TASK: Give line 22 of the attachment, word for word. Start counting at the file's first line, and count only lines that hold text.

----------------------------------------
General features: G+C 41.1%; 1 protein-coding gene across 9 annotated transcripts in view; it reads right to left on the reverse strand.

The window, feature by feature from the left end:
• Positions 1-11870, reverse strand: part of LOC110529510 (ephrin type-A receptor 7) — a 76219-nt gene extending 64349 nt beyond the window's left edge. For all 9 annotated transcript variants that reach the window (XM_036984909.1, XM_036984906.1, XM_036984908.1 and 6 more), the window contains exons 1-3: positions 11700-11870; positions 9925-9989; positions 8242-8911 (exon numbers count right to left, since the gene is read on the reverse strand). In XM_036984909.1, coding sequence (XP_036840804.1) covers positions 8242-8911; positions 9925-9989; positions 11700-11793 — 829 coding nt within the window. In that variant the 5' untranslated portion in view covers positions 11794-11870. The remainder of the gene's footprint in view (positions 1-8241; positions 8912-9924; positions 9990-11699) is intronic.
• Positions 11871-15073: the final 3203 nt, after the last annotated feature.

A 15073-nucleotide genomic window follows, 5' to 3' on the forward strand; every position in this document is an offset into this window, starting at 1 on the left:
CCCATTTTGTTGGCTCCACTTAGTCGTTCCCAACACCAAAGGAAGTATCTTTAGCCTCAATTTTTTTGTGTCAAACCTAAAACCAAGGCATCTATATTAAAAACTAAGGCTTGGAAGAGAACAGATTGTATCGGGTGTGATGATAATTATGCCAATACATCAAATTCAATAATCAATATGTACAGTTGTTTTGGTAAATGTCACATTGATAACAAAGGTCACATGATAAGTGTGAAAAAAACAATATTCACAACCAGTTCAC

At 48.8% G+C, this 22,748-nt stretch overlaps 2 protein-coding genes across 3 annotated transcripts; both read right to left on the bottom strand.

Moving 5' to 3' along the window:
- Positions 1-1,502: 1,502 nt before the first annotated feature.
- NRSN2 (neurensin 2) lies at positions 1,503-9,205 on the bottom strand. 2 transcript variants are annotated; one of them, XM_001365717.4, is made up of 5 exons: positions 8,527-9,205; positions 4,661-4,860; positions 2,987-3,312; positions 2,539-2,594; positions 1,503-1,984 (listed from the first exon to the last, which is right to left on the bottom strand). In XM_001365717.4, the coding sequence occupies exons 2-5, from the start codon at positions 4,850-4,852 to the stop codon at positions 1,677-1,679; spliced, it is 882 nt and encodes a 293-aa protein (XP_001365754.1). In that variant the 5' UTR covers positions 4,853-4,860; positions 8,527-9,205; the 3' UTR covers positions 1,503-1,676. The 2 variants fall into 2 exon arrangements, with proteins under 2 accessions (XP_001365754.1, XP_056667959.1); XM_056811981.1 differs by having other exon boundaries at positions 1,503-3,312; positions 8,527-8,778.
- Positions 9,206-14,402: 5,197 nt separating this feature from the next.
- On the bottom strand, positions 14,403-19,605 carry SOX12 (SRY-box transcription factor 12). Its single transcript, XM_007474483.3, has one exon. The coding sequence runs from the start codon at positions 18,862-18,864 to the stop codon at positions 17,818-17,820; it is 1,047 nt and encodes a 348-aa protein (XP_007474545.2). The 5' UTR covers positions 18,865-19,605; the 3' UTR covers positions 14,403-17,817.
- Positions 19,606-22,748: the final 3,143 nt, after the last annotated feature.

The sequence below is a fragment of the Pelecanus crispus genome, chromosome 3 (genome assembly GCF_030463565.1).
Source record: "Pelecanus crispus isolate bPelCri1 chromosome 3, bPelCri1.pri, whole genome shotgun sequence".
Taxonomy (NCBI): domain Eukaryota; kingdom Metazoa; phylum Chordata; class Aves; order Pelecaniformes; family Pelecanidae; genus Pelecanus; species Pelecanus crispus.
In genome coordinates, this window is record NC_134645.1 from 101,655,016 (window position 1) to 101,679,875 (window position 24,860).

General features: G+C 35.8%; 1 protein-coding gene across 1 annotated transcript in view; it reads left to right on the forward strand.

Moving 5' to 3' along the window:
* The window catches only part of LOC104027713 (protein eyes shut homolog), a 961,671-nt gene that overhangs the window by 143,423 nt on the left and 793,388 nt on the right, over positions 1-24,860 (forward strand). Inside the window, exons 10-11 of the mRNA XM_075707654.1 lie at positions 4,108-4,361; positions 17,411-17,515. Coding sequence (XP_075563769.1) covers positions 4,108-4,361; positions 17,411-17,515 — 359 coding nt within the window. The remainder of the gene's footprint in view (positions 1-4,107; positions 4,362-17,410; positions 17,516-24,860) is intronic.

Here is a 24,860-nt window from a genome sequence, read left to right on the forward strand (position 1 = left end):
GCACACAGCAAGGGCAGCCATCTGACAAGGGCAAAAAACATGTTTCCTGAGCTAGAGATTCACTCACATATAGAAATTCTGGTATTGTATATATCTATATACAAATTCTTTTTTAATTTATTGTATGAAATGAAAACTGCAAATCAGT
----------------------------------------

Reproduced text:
GCACACAGCAAGGGCAGCCATCTGACAAGGGCAAAAAACATGTTTCCTGAGCTAGAGATTCACTCACATATAGAAATTCTGGTATTGTATATATCTATATACAAATTCTTTTTTAATTTATTGTATGAAATGAAAACTGCAAATCAGT